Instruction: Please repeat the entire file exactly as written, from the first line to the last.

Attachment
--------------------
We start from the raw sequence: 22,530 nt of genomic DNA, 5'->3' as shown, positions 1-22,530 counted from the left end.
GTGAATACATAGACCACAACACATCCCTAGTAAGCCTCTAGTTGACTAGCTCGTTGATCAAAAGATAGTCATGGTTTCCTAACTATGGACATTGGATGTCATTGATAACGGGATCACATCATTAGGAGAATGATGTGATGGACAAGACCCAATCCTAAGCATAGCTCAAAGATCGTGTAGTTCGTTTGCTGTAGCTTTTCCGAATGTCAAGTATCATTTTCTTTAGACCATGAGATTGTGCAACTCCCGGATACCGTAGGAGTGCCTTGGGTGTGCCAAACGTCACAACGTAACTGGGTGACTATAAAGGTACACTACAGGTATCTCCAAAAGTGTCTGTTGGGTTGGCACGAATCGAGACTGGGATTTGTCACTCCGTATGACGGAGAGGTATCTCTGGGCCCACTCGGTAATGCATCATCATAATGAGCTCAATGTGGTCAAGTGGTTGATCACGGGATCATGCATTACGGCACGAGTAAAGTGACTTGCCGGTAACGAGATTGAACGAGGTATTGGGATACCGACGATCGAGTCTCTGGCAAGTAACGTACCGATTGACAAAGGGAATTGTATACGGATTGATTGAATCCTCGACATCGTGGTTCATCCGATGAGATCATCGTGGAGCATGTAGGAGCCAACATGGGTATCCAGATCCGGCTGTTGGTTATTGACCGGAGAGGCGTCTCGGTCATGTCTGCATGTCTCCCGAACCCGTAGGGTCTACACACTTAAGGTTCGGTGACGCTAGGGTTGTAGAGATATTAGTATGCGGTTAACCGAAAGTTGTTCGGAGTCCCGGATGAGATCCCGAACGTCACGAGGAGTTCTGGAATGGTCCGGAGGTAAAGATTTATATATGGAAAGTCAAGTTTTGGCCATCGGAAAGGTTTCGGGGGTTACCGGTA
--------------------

We start from the raw sequence: 22,530 nt of genomic DNA, 5'->3' as shown, positions 1-22,530 counted from the left end.
GTGAATACATAGACCACAACACATCCCTAGTAAGCCTCTAGTTGACTAGCTCGTTGATCAAAAGATAGTCATGGTTTCCTAACTATGGACATTGGATGTCATTGATAACGGGATCACATCATTAGGAGAATGATGTGATGGACAAGACCCAATCCTAAGCATAGCTCAAAGATCGTGTAGTTCGTTTGCTGTAGCTTTTCCGAATGTCAAGTATCATTTTCTTTAGACCATGAGATTGTGCAACTCCCGGATACCGTAGGAGTGCCTTGGGTGTGCCAAACGTCACAACGTAACTGGGTGACTATAAAGGTACACTACAGGTATCTCCAAAAGTGTCTGTTGGGTTGGCACGAATCGAGACTGGGATTTGTCACTCCGTATGACGGAGAGGTATCTCTGGGCCCACTCGGTAATGCATCATCATAATGAGCTCAATGTGGTCAAGTGGTTGATCACGGGATCATGCATTACGGCACGAGTAAAGTGACTTGCCGGTAACGAGATTGAACGAGGTATTGGGATACCGACGATCGAGTCTCTGGCAAGTAACGTACCGATTGACAAAGGGAATTGTATACGGATTGATTGAATCCTCGACATCGTGGTTCATCCGATGAGATCATCGTGGAGCATGTAGGAGCCAACATGGGTATCCAGATCCGGCTGTTGGTTATTGACCGGAGAGGCGTCTCGGTCATGTCTGCATGTCTCCCGAACCCGTAGGGTCTACACACTTAAGGTTCGGTGACGCTAGGGTTGTAGAGATATTAGTATGCGGTTAACCGAAAGTTGTTCGGAGTCCCGGATGAGATCCCGAACGTCACGAGGAGTTCTGGAATGGTCCGGAGGTAAAGATTTATATATGGAAAGTCAAGTTTTGGCCATCGGAAAGGTTTCGGGGGTTACCGGTA